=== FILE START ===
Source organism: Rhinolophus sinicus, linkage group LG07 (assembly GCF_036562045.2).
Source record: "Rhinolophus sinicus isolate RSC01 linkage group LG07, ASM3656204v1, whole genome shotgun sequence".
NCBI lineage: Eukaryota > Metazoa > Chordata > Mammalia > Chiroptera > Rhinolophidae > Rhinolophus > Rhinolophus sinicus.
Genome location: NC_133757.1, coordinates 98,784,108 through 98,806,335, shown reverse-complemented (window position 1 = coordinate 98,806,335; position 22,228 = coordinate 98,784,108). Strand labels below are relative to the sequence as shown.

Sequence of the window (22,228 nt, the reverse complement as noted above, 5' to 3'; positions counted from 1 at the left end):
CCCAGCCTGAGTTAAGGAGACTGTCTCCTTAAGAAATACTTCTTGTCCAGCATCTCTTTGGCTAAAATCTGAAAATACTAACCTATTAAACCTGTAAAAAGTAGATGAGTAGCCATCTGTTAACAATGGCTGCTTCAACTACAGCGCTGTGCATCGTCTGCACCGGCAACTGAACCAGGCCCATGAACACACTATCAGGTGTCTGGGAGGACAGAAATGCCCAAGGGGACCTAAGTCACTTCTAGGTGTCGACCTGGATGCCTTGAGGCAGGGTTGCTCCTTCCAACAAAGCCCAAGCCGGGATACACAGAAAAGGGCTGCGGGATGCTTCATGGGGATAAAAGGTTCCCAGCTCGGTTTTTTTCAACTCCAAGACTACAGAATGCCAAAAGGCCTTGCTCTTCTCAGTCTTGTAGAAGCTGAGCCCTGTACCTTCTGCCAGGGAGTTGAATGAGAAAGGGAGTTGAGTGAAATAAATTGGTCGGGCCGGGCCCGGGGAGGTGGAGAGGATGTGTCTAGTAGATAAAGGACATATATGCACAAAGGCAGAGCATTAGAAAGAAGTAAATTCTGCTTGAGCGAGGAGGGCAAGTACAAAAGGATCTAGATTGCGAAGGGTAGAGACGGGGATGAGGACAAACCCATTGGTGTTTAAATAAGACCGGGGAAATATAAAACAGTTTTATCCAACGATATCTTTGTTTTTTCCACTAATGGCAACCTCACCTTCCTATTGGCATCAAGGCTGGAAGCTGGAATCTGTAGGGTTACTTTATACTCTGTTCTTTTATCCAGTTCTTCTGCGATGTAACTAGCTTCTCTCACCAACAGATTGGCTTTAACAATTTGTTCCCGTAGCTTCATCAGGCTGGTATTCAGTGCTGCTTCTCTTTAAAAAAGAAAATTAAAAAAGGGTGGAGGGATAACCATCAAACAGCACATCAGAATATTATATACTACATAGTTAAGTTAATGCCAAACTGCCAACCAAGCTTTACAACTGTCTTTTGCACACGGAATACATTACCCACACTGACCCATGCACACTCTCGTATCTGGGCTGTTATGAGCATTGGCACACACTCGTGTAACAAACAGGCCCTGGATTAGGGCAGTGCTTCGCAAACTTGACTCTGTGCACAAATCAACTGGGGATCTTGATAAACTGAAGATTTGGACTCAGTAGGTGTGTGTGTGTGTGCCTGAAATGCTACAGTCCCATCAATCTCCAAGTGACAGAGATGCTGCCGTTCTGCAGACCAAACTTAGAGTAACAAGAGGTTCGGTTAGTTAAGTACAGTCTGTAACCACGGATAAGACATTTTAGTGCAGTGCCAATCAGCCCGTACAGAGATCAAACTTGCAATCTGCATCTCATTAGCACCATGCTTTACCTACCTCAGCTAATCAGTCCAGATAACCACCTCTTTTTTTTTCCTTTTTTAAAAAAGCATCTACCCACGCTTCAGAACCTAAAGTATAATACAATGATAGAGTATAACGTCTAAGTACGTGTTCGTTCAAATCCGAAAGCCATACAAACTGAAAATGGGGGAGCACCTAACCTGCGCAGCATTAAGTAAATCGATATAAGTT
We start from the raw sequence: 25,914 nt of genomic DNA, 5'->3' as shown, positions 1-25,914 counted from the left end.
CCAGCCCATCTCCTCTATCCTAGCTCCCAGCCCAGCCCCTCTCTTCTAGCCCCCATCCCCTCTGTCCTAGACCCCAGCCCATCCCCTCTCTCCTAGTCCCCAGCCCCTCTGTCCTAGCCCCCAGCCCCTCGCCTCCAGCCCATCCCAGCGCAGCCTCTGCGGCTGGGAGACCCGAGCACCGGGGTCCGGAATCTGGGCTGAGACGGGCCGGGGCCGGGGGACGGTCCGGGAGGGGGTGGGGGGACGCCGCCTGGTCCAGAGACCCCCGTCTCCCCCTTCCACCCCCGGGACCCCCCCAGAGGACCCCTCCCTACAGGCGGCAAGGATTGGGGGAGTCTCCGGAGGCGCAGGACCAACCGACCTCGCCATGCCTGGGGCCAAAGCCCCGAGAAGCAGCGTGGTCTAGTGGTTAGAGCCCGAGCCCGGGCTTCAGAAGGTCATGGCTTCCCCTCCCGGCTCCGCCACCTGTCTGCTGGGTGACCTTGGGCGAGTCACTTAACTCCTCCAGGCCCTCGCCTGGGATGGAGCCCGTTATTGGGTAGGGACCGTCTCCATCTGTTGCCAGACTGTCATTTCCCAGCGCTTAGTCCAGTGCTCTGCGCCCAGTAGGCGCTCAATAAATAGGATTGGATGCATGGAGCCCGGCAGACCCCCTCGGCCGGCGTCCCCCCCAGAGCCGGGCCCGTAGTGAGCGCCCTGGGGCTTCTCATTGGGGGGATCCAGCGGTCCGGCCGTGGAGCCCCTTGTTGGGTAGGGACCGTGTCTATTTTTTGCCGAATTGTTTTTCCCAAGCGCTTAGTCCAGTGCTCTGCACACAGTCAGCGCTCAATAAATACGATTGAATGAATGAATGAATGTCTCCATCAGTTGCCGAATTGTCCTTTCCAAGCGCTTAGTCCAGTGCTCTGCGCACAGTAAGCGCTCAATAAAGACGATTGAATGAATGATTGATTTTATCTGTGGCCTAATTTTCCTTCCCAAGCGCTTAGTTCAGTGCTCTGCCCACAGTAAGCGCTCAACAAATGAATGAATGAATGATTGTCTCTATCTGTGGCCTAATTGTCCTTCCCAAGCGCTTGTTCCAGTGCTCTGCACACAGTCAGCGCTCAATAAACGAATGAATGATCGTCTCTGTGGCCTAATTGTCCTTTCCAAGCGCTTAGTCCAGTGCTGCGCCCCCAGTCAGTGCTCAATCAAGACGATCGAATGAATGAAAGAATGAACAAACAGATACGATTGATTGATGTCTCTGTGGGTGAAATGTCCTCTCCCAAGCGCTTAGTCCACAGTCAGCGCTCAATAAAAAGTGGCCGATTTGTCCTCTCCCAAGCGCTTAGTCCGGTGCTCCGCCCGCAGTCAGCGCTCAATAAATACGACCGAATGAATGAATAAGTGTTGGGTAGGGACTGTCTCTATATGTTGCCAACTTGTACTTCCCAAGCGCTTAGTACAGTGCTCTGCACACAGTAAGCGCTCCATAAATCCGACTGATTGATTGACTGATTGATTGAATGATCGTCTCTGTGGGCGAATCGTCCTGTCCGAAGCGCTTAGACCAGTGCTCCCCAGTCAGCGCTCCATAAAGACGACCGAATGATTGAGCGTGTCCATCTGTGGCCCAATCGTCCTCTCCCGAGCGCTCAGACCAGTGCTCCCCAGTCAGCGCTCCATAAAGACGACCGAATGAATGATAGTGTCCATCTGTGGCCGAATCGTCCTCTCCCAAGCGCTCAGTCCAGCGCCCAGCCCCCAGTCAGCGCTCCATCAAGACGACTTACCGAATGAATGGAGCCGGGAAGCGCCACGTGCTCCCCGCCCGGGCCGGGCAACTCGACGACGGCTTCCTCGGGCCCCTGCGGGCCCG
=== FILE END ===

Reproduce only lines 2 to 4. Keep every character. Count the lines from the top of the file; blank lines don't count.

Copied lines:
Source record: "Rhinolophus sinicus isolate RSC01 linkage group LG07, ASM3656204v1, whole genome shotgun sequence".
NCBI lineage: Eukaryota > Metazoa > Chordata > Mammalia > Chiroptera > Rhinolophidae > Rhinolophus > Rhinolophus sinicus.
Genome location: NC_133757.1, coordinates 98,784,108 through 98,806,335, shown reverse-complemented (window position 1 = coordinate 98,806,335; position 22,228 = coordinate 98,784,108). Strand labels below are relative to the sequence as shown.